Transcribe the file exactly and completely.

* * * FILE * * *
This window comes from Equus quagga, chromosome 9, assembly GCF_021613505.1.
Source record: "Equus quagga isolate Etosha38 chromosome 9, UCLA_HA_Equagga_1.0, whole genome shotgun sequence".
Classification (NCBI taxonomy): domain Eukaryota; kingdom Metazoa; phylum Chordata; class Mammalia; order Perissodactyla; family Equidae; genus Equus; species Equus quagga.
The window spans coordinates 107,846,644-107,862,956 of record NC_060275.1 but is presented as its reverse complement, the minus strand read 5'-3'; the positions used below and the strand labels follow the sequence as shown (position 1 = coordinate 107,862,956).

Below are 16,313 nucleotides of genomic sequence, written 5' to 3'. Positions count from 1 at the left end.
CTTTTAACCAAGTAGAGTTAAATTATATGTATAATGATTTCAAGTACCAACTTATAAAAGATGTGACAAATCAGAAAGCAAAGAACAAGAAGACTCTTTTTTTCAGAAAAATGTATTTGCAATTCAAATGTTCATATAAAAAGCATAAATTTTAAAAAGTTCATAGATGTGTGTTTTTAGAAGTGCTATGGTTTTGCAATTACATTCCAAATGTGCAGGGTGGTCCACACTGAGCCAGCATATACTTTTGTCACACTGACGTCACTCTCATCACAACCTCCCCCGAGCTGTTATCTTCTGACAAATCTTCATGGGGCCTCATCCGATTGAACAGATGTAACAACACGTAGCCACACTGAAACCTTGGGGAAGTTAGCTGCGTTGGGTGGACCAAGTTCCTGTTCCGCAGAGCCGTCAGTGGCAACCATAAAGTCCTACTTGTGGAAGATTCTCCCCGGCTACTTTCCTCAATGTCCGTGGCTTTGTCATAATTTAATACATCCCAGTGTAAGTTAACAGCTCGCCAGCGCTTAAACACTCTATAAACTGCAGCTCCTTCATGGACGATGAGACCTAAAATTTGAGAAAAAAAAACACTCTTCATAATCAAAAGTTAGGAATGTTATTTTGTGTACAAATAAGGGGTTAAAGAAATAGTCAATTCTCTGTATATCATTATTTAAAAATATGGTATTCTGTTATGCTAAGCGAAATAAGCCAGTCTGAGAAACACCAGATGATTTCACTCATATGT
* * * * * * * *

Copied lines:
This window comes from Equus quagga, chromosome 9, assembly GCF_021613505.1.
Source record: "Equus quagga isolate Etosha38 chromosome 9, UCLA_HA_Equagga_1.0, whole genome shotgun sequence".
Classification (NCBI taxonomy): domain Eukaryota; kingdom Metazoa; phylum Chordata; class Mammalia; order Perissodactyla; family Equidae; genus Equus; species Equus quagga.
The window spans coordinates 107,846,644-107,862,956 of record NC_060275.1 but is presented as its reverse complement, the minus strand read 5'-3'; the positions used below and the strand labels follow the sequence as shown (position 1 = coordinate 107,862,956).

Below are 16,313 nucleotides of genomic sequence, written 5' to 3'. Positions count from 1 at the left end.
CTTTTAACCAAGTAGAGTTAAATTATATGTATAATGATTTCAAGTACCAACTTATAAAAGATGTGACAAATCAGAAAGCAAAGAACAAGAAGACTCTTTTTTTCAGAAAAATGTATTTGCAATTCAAATGTTCATATAAAAAGCATAAATTTTAAAAAGTTCATAGATGTGTGTTTTTAGAAGTGCTATGGTTTTGCAATTACATTCCAAATGTGCAGGGTGGTCCACACTGAGCCAGCATATACTTTTGTCACACTGACGTCACTCTCATCACAACCTCCCCCGAGCTGTTATCTTCTGACAAATCTTCATGGGGCCTCATCCGATTGAACAGATGTAACAACACGTAGCCACACTGAAACCTTGGGGAAGTTAGCTGCGTTGGGTGGACCAAGTTCCTGTTCCGCAGAGCCGTCAGTGGCAACCATAAAGTCCTACTTGTGGAAGATTCTCCCCGGCTACTTTCCTCAATGTCCGTGGCTTTGTCATAATTTAATACATCCCAGTGTAAGTTAACAGCTCGCCAGCGCTTAAACACTCTATAAACTGCAGCTCCTTCATGGACGATGAGACCTAAAATTTGAGAAAAAAAAACACTCTTCATAATCAAAAGTTAGGAATGTTATTTTGTGTACAAATAAGGGGTTAAAGAAATAGTCAATTCTCTGTATATCATTATTTAAAAATATGGTATTCTGTTATGCTAAGCGAAATAAGCCAGTCTGAGAAACACCAGATGATTTCACTCATATGT